Dysthymia: What is it? Who is presented? Diagnosis, Symptoms and Treatment

People with this disorder usually experience little or no joy in their lives. Instead, things are pretty grim most of the time.

If you have Dysthymia, you may not be able to remember a time when you felt happy, excited, or inspired.

It may seem that you have been depressed all your life. You probably have difficulty enjoying things and having fun. On the contrary, you may be inactive and withdrawn, worry frequently, and criticize yourself as a failure.

You may also feel guilty, irritable, slow, and have difficulty sleeping regularly.

To whom is it presented?

Dysthymia is a milder but more lasting type of depression that affects women two to three times more often than men. Diagnosis occurs when a person has been depressed continuously for at least two years.

For children, the duration should only be one year, and their mood may be irritable instead of sad or depressed. People with Dysthymia can appear chronically depressed to the point that it seems to be part of their personality.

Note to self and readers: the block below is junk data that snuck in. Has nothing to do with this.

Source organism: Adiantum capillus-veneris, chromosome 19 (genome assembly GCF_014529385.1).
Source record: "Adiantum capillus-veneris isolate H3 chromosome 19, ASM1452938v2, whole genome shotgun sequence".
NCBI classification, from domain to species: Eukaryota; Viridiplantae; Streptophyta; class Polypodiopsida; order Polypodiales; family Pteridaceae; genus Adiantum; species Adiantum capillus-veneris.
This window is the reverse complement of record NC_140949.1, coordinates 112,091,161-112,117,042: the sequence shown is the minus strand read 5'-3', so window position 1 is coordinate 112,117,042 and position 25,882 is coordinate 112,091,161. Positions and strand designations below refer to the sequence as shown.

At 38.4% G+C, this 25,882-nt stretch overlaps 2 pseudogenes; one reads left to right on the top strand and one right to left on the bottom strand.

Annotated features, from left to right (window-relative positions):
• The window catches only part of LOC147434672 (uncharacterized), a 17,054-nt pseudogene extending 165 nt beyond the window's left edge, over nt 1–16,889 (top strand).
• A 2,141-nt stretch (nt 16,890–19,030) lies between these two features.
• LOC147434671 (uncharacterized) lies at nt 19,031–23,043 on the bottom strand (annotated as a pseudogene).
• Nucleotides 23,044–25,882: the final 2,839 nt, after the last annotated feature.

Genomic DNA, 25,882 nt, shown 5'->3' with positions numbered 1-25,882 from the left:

When a person finally seeks treatment for Dysthymia, it is not uncommon for him to have had this condition for several years.


Because Dysthymia can develop early in a person’s life, it is not uncommon for someone with this condition to believe that he usually is constantly feeling depressed. They often realize that the quality of their mood is something out of the ordinary.

This disease often goes unnoticed and, therefore, is not treated.

Dysthymia is a condition that tends to develop early in a person’s life, but most people take approximately ten years before each treatment.

This is unfortunate because the sooner a person seeks help, the sooner they can get relief and avoid more distress. Children with Dysthymia symptoms must receive an evaluation from a mental health professional or doctor.

Early treatment can help these young people avoid more severe mood disorders, difficulties in school and social life, and possible substance abuse problems as they get older.


At any time, 3% of the population can be affected by Dysthymia. Throughout a lifetime, it seems to affect approximately 6%.

Those with close relatives who have had a major depressive disorder have a greater chance of developing Dysthymia. If a person develops Dysthymia, it usually occurs early in life, from infancy to early adulthood.

Symptoms of Dysthymia are usually chronic. However, people often do not seek treatment unless they develop major depression. Having a Distinctive disorder increases the risk of developing a major depressive disorder.